Again, on March 23, two professional football league players were kidnapped along the Benin-Owo expressway after the suspension of the Nigeria elite division due to coronavirus.
The same day, pirates in the Gulf of Guinea were undeterred by COVID-19 when they boarded a Portuguese-flagged and Greek-owned containership and kidnapped seven Ukrainian crew members.
Three crew members were kidnapped from a tanker at Opobo river mouth, some 27 nautical miles off east of Bonny, Nigeria, on 20 May 2020. At the time of the attack, the Nigeria-flagged Preyor 1 was carrying automotive gas oil (AGO) from Lagos State to Calabar, sailing very close to shore, Praesidium International said.
Perpetrators managed to board the ship and kidnap three men – the captain, the chief engineer, and the cook, likely all being Nigerian nationals. The crew notified local authorities that deployed NNS Jubilee, a Nigerian Navy ship, to provide support. According to local sources, a ransom of ₦10 million was demanded from the abducted seafarers.
On Sunday, June 29, suspected Islamic militants released a video appeal involving four kidnapped humanitarian workers and a security guard, requesting the payment of a ransom in order to secure their release.
Also, around six assailants armed with guns kidnapped four Chinese workers and shot dead their police guard at a quarry site in Cross River state on Tuesday night July 21. The incident occurred in the Oban area of Akamkpa local government area .
Later, gunmen invaded the residence of a Bauchi state House of Assembly member, Musa Mante Baraza, who represents the Dass constituency, on Thursday, August 13, in the Dass local government area in Bauchi. According to local sources, the attackers killed the state official and abducted three family members late on Thursday night.
After that, unknown gunmen kidnapped at least 20 people in a raid on Adagbi village in Shiroro district of Niger state on Thursday, September 3. Local media sources report that the majority of those kidnapped were women. No casualties were reported during the raid, with the gunmen firing into the air as they entered the village on motorcycles and villagers running away.
Counting down, on October 27, a group of unidentified gunmen kidnapped worshipers from a mosque in the Gadabuke local government area (LGA) of Nasarawa state in the evening. According to local reports, the gunmen took multiple positions outside the mosque and began to fire indiscriminately until the worshipers left the mosque, where they were then taken to an unknown location.
Earlier in October, Port Harcourt based lawyer, Bisola Paulette Ajayi kidnapped and later released. She told newsmen that her abductors raised the ransom for her release from N50 million to N300million, after news about her abduction went viral.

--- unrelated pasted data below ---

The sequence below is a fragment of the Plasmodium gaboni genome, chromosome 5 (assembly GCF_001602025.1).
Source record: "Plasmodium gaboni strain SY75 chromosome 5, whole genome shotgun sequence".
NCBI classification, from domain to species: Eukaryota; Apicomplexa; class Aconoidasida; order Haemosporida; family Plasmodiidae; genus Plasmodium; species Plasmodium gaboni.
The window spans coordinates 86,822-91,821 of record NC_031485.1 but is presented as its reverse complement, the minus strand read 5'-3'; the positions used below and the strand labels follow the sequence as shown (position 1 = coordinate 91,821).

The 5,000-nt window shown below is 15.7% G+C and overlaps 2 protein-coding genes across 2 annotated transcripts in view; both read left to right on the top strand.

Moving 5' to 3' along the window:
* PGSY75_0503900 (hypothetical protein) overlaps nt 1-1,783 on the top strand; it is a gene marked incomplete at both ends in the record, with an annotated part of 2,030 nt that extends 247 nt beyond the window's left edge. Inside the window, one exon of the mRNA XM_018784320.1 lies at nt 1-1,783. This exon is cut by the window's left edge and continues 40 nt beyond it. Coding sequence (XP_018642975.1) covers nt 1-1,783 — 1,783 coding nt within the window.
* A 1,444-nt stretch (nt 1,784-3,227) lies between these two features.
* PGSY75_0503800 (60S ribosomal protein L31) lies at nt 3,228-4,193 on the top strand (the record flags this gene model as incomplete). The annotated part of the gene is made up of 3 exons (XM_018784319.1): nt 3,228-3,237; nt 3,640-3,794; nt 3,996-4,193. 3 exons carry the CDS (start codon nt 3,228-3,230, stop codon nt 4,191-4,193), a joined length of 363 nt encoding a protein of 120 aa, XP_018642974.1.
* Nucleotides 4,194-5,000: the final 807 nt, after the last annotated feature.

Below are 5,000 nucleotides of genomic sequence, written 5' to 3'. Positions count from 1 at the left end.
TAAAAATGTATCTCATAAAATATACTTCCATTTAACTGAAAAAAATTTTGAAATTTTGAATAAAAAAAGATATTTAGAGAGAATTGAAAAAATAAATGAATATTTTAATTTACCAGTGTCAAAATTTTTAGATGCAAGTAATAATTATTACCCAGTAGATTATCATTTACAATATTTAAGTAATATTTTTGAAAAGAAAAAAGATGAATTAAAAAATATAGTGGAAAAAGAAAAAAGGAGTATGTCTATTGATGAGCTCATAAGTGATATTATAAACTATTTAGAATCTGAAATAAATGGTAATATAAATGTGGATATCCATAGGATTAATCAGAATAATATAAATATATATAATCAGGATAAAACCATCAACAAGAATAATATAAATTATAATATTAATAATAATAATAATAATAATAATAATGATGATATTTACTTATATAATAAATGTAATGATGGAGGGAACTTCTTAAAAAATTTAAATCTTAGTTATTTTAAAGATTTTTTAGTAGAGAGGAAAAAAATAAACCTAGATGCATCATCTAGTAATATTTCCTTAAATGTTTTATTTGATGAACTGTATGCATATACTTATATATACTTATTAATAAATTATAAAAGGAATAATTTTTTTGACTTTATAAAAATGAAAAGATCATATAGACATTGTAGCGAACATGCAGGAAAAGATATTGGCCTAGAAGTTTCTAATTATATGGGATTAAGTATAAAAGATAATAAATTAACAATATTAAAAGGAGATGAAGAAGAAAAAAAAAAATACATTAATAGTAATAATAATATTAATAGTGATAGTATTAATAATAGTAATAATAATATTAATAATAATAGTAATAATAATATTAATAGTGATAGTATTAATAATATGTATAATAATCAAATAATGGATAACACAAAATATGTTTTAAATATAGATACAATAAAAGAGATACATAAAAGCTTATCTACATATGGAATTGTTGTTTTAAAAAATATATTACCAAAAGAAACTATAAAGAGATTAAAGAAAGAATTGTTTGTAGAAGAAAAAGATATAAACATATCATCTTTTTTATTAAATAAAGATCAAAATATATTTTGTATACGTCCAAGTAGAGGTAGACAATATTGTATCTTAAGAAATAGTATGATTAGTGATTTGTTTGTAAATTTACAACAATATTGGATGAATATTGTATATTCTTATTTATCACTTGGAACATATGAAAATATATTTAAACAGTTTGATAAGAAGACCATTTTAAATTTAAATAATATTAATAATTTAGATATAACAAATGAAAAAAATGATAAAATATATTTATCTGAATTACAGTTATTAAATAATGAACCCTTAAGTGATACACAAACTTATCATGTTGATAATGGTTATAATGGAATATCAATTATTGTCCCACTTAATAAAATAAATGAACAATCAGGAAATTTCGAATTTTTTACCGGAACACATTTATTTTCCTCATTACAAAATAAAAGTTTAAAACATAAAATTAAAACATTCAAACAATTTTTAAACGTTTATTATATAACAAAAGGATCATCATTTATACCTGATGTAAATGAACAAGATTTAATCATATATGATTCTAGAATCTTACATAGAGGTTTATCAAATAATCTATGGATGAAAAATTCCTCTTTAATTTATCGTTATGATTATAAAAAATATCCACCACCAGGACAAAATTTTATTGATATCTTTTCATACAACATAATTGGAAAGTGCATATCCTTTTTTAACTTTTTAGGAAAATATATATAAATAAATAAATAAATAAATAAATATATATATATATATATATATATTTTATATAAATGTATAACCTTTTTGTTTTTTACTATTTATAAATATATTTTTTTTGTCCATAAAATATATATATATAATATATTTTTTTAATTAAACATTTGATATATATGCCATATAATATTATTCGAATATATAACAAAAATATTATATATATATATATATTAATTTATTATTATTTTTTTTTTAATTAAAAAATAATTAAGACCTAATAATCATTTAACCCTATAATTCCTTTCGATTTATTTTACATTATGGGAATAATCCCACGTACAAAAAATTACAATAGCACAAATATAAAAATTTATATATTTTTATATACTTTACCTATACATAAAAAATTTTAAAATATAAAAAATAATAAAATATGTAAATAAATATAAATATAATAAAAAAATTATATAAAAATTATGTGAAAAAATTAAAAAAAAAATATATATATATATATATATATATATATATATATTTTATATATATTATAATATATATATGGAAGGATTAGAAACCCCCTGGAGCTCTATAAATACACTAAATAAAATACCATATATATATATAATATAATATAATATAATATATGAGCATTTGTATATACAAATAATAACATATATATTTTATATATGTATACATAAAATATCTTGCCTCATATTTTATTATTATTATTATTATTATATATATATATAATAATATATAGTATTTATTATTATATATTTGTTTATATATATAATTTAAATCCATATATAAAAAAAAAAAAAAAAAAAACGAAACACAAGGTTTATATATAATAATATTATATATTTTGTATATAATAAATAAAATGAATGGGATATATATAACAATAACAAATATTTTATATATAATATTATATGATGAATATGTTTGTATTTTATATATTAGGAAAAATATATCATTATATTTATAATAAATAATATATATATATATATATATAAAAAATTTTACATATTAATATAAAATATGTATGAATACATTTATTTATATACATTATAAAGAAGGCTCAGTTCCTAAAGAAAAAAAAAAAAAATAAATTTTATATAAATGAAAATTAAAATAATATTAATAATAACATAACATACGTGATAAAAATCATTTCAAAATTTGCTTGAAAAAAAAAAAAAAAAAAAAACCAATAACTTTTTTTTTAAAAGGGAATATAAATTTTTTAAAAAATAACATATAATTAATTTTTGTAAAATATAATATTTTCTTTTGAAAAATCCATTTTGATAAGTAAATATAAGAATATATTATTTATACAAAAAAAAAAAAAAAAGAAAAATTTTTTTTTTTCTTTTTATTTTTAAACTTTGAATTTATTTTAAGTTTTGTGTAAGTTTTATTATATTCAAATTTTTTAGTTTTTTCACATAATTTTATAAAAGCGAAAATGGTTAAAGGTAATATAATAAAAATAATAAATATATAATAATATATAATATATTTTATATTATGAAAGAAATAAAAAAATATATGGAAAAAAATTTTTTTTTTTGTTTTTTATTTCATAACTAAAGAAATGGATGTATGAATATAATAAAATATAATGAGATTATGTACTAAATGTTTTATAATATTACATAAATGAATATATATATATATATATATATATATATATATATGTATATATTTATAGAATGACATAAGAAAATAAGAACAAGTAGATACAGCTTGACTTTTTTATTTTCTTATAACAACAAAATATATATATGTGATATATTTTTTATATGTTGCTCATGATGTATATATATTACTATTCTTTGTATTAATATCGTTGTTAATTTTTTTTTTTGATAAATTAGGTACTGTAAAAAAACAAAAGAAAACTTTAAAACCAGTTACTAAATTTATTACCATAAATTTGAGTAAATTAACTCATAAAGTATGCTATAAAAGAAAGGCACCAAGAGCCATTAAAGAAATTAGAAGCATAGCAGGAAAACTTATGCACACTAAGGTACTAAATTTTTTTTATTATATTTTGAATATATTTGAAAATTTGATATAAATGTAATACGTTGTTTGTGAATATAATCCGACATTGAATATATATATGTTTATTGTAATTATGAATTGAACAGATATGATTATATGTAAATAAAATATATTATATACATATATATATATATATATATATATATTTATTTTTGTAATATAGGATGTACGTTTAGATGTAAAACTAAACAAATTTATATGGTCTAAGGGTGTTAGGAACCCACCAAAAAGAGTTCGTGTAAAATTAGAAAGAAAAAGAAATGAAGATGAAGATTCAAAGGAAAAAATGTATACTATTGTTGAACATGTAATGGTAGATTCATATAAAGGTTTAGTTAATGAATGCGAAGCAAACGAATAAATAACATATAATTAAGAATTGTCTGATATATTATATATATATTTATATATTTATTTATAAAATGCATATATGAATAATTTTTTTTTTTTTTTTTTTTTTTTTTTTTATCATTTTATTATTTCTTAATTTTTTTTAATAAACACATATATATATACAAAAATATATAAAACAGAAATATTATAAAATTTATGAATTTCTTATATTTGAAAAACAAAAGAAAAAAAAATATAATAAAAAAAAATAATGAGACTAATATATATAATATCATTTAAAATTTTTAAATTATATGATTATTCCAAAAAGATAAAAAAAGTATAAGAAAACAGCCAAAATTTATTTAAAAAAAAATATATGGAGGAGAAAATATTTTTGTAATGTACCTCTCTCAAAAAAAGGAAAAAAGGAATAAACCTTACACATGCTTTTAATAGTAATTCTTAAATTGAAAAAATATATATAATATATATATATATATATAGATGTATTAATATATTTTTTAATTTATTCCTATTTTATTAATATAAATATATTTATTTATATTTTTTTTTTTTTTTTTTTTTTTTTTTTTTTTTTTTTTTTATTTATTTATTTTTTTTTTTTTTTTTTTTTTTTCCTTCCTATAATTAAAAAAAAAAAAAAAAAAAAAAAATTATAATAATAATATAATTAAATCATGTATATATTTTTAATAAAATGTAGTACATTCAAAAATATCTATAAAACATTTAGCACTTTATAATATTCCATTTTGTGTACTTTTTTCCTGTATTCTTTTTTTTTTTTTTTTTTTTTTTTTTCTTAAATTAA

During the early hours of 31 October 2020, United States Naval Special Warfare operators from the Naval Special Warfare Development Group (DEVGRU), parachuted from Air Force Special Operations aircraft of the 352d Special Operations Wing, and conducted a raid in Northern Nigeria, resulting in the rescue of an American hostage and the killing of six of the seven captors. The hostage, 27-year-old Philip Walton, had been kidnapped in front of his family at his home in the village of Massalata in neighboring Niger on 26 October by armed gunmen, who intended to sell him to armed terrorist groups in the area.
Still, on November 21, gunmen killed one person and abducted dozens of others during an attack in Kaduna state on a Friday. The attack occurred in the local government area of Igabi, which had been attacked several times in the last few weeks with 11 people being killed in Albasu village on November 16; a village chief was among those killed. An unspecified number of people were also abducted during the previous raids.
Then, the infamous kidnap of the 344 schoolboys in Kankara on December 11. Boko Haram claimed responsibility for the kidnap of the students from the all-boys Government Science Secondary School in the Katsina State village of Kankara.
Ten days later, on December 21, security officers rescued 80 more students kidnapped by gunmen in northwest Katsina state. The Islamiyya school students, mostly girls were ambushed in the Dandume local government area of Northwestern Katsina state Saturday during a school procession to celebrate the birthday of the Prophet Mohammed.
On December 25, gunmen also abducted the Kaduna chapter chairman of the Pentecostal Fellowship of Nigeria (PFN), Emmanuel Bako, and his wife, Sandra. They were kidnapped at the Albarka camp, Fadan Kagoma, near Kafanchan in Jema’a local government area on Friday, Christmas Day.
“For most businesses, the greatest risk to their employees is while they are traveling,” says Tom Griffin, senior partner for Africa and the Middle East at Control Risks. “Almost half of all kidnaps in Nigeria recorded by Control Risks occur during road travel, with kidnappers often selecting targets based on perceived wealth during roadside ambushes, roadblocks or attacks in traffic congestion.”
Opinions are in favour that the government has to sit down and figure out how to effectively police the highways, protect Nigerians and businesses in Nigeria.